Year of the Rabbit
Celebrate the 2023 Lunar New Year with highlights from the collection
We are devastated by the tragic events that took place Saturday night in Monterey Park and offer our condolences to victims and families of this senseless crime. NHMLAC stands behind the Los Angeles AAPI community, including our visitors, members and staff. Our hearts are with each of you on this bittersweet day of celebration.
The Lunar New Year 2023 ushers in the Year of the Rabbit, which is celebrated in many Asian countries such as China, Korea, Thailand, Vietnam, Indonesia, and Malaysia. In the story of the Jade Emperor’s race, the rabbit used its quick, quiet, and skillful nature to come in fourth place. It was doing well in the race as it jumped from stone to stone, but slipped suddenly and recovered by grabbing onto a log that floated across the finish line ahead of the dragon.
Animal associations in the zodiac can vary per country, and in Vietnam, 2023 is celebrated as the Year of the Cat. There are a few scholarly explanations for this difference; one explanation is that the cat was disqualified from the Jade Emperor's race because it arrived last after being pushed by the rat into the water. In the Vietnamese version of this story, there is no rabbit in the race, and the cat swims across the finish line, arriving in fourth place.
To celebrate the Lunar New Year, we invite you to learn about the natural history of the elegant, alert, and patient rabbit and explore highlights from the Museum collection connected to the rabbit—both the rabbit itself and “rabbit” fish, birds, snakes, and more!
The Natural History of the Rabbit
Rabbits belong to the mammalian order Lagomorpha and evolved roughly 40 million years ago during the late Eocene. There are 104 different species of lagomorphs, which include pikas, rabbits, and hares. The fossil record indicates that the order was much more diverse in the past, with over 230 species. Lagomorphs are found around the world, with pikas being native to North America and Asia, hares native to Europe, Asia, Africa, and North America, and rabbits native to Europe, parts of Africa, Central and Southern Asia, North America, and of South America; although they have been introduced to other parts of the world, most famously in Australia.
Pikas are quite different in appearance from rabbits and hares; they are much smaller and have relatively smaller ears and hind feet, and no external tail. Rabbits and hares have elongated ears and hind feet and short furry tails. The large ears of some hare species, like the desert-dwelling Black-tailed jackrabbit (Lepus californicus), function as highly vascularized radiators, allowing them to dump excess body heat or conserve heat by regulating circulation. Although the common names of this group can be confusing (e.g., Lepus californicus is the Black-tailed jackrabbit even though it is a hare), the differences between rabbits and hares are primarily based on evolutionary relationships. Other differences are that hares make a nest—called a form—on the ground among vegetation, tend to be solitary, and are born fully furred and active. On the other hand, rabbits generally live and breed in burrows, are often colonial and are born less developed than hares, requiring more parental care. Although some rabbits, such as cottontails and hispid hares (which are really rabbits), are solitary and have forms.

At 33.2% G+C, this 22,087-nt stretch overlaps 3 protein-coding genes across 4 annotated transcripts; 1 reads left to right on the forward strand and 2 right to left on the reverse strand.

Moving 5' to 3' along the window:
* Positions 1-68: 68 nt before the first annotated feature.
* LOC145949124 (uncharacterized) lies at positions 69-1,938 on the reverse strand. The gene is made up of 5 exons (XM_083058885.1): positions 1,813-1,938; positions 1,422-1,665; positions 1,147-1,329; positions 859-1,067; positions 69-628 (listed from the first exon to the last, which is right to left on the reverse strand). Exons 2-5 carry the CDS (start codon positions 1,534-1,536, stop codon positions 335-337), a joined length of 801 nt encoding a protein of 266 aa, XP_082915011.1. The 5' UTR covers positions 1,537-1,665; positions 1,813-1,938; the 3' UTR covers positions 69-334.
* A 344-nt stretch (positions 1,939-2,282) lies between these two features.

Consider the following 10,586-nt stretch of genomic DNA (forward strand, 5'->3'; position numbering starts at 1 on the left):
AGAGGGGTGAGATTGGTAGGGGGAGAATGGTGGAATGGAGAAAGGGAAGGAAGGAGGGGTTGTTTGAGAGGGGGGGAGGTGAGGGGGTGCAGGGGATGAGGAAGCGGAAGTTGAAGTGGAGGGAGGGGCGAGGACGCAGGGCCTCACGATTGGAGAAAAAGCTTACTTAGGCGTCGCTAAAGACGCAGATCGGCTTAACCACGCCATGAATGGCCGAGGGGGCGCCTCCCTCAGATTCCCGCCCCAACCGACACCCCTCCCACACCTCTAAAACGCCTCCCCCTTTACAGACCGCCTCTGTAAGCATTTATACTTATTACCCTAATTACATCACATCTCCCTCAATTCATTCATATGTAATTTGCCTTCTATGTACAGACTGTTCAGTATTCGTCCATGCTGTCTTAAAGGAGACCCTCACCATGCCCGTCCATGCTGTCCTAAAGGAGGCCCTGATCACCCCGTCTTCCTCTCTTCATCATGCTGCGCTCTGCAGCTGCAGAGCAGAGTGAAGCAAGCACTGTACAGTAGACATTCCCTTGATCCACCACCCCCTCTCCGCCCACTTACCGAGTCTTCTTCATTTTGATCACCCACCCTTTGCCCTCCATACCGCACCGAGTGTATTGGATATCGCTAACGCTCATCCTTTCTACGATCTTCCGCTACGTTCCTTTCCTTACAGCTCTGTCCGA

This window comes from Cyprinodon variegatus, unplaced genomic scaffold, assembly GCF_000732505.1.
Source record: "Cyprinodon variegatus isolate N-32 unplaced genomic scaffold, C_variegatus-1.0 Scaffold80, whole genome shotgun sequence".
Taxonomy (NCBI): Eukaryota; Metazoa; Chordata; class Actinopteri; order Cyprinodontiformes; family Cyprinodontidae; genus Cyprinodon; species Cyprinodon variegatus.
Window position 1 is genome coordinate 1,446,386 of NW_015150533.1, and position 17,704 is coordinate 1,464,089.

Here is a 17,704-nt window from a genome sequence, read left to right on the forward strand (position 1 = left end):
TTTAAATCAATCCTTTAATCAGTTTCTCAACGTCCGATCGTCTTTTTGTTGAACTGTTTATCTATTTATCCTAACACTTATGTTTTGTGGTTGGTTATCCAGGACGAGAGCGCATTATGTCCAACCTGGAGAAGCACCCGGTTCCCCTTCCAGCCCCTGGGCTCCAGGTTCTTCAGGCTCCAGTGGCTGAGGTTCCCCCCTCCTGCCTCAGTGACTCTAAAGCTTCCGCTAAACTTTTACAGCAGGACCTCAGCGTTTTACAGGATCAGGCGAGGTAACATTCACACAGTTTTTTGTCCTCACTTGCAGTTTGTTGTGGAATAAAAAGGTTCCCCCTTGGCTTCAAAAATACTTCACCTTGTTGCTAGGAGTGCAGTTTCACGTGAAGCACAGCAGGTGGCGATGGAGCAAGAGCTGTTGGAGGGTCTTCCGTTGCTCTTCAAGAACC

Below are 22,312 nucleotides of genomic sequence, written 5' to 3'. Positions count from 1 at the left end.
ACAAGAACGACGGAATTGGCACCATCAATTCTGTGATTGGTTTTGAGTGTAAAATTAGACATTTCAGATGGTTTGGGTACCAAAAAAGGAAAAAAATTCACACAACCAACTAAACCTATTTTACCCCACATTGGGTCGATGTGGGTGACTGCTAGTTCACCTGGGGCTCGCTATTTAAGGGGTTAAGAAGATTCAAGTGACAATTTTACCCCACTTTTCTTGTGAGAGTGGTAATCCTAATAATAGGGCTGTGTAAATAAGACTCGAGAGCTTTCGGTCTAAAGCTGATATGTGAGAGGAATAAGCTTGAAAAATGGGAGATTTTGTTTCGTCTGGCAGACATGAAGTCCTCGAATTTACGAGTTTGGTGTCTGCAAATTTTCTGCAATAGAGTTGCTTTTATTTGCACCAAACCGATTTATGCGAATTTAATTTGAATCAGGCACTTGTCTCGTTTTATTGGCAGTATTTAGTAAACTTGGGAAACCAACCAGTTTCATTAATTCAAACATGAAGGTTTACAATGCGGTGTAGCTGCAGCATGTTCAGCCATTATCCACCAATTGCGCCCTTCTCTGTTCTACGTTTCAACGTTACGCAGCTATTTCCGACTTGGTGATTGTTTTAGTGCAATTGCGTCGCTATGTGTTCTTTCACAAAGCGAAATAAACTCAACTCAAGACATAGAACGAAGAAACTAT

Rabbits were bred and kept in captivity for food and fur as early as the Roman Period, with domestication considered complete by roughly 1500 CE. These rabbits were domesticated from European rabbits (Oryctolagus cuniculus) and have been kept as pets since the 19th Century. Domesticated rabbits are also bred and kept as livestock, with the largest per capita consumption (up to 19 pounds a year) in some European countries.
NHM’s Mammalogy research collection has approximately 700 lagomorph specimens from 15 countries and 25 states in the U.S.! The collection helps us understand and document historical and modern patterns of biodiversity, and are actively used for research by NHM scientists and researchers worldwide.
A virtual rabbit and “rabbit” tour through the Museum collections:
Cottontails, past and present
Known as the Desert cottontail rabbit, Sylvilagus audubonii is widespread in Western North America and are often called bunnies. Cottontails are active during the day, and the young, called kits, are prey for nearly every local carnivore; therefore, cottontails have a high reproductive rate. Cottontails have multiple litters a year; those kits that survive to adulthood grow quickly and are full-sized by the time they are three months old.